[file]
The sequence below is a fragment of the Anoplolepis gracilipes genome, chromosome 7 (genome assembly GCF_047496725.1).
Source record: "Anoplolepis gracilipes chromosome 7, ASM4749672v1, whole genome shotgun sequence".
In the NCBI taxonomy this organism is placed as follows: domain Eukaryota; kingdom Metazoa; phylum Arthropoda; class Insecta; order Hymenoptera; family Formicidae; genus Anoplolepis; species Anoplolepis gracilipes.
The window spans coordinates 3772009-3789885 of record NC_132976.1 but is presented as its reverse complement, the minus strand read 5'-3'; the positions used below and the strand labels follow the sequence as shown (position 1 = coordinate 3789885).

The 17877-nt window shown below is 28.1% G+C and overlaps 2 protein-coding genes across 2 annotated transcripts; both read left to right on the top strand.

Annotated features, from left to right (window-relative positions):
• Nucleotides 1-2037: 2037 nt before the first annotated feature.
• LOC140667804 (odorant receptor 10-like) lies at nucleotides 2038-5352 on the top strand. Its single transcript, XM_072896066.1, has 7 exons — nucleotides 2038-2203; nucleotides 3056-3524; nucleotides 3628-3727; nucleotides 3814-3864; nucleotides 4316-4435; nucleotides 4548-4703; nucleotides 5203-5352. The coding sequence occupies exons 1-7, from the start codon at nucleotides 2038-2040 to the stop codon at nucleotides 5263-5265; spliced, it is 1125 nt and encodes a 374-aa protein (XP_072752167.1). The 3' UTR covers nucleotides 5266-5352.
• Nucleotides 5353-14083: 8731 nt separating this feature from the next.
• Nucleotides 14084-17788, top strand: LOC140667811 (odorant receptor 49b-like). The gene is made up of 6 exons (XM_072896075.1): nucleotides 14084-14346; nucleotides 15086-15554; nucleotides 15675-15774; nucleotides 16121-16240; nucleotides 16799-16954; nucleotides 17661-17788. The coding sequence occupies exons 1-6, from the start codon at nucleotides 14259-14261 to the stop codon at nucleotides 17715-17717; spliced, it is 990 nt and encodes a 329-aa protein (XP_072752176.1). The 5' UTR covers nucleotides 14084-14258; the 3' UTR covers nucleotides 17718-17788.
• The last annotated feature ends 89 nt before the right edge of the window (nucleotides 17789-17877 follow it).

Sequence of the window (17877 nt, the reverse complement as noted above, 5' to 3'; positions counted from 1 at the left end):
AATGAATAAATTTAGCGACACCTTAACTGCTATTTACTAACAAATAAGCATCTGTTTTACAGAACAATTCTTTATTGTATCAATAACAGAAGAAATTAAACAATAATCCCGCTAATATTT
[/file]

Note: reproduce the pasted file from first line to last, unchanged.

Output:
The sequence below is a fragment of the Anoplolepis gracilipes genome, chromosome 7 (genome assembly GCF_047496725.1).
Source record: "Anoplolepis gracilipes chromosome 7, ASM4749672v1, whole genome shotgun sequence".
In the NCBI taxonomy this organism is placed as follows: domain Eukaryota; kingdom Metazoa; phylum Arthropoda; class Insecta; order Hymenoptera; family Formicidae; genus Anoplolepis; species Anoplolepis gracilipes.
The window spans coordinates 3772009-3789885 of record NC_132976.1 but is presented as its reverse complement, the minus strand read 5'-3'; the positions used below and the strand labels follow the sequence as shown (position 1 = coordinate 3789885).

The 17877-nt window shown below is 28.1% G+C and overlaps 2 protein-coding genes across 2 annotated transcripts; both read left to right on the top strand.

Annotated features, from left to right (window-relative positions):
• Nucleotides 1-2037: 2037 nt before the first annotated feature.
• LOC140667804 (odorant receptor 10-like) lies at nucleotides 2038-5352 on the top strand. Its single transcript, XM_072896066.1, has 7 exons — nucleotides 2038-2203; nucleotides 3056-3524; nucleotides 3628-3727; nucleotides 3814-3864; nucleotides 4316-4435; nucleotides 4548-4703; nucleotides 5203-5352. The coding sequence occupies exons 1-7, from the start codon at nucleotides 2038-2040 to the stop codon at nucleotides 5263-5265; spliced, it is 1125 nt and encodes a 374-aa protein (XP_072752167.1). The 3' UTR covers nucleotides 5266-5352.
• Nucleotides 5353-14083: 8731 nt separating this feature from the next.
• Nucleotides 14084-17788, top strand: LOC140667811 (odorant receptor 49b-like). The gene is made up of 6 exons (XM_072896075.1): nucleotides 14084-14346; nucleotides 15086-15554; nucleotides 15675-15774; nucleotides 16121-16240; nucleotides 16799-16954; nucleotides 17661-17788. The coding sequence occupies exons 1-6, from the start codon at nucleotides 14259-14261 to the stop codon at nucleotides 17715-17717; spliced, it is 990 nt and encodes a 329-aa protein (XP_072752176.1). The 5' UTR covers nucleotides 14084-14258; the 3' UTR covers nucleotides 17718-17788.
• The last annotated feature ends 89 nt before the right edge of the window (nucleotides 17789-17877 follow it).

Sequence of the window (17877 nt, the reverse complement as noted above, 5' to 3'; positions counted from 1 at the left end):
AATGAATAAATTTAGCGACACCTTAACTGCTATTTACTAACAAATAAGCATCTGTTTTACAGAACAATTCTTTATTGTATCAATAACAGAAGAAATTAAACAATAATCCCGCTAATATTT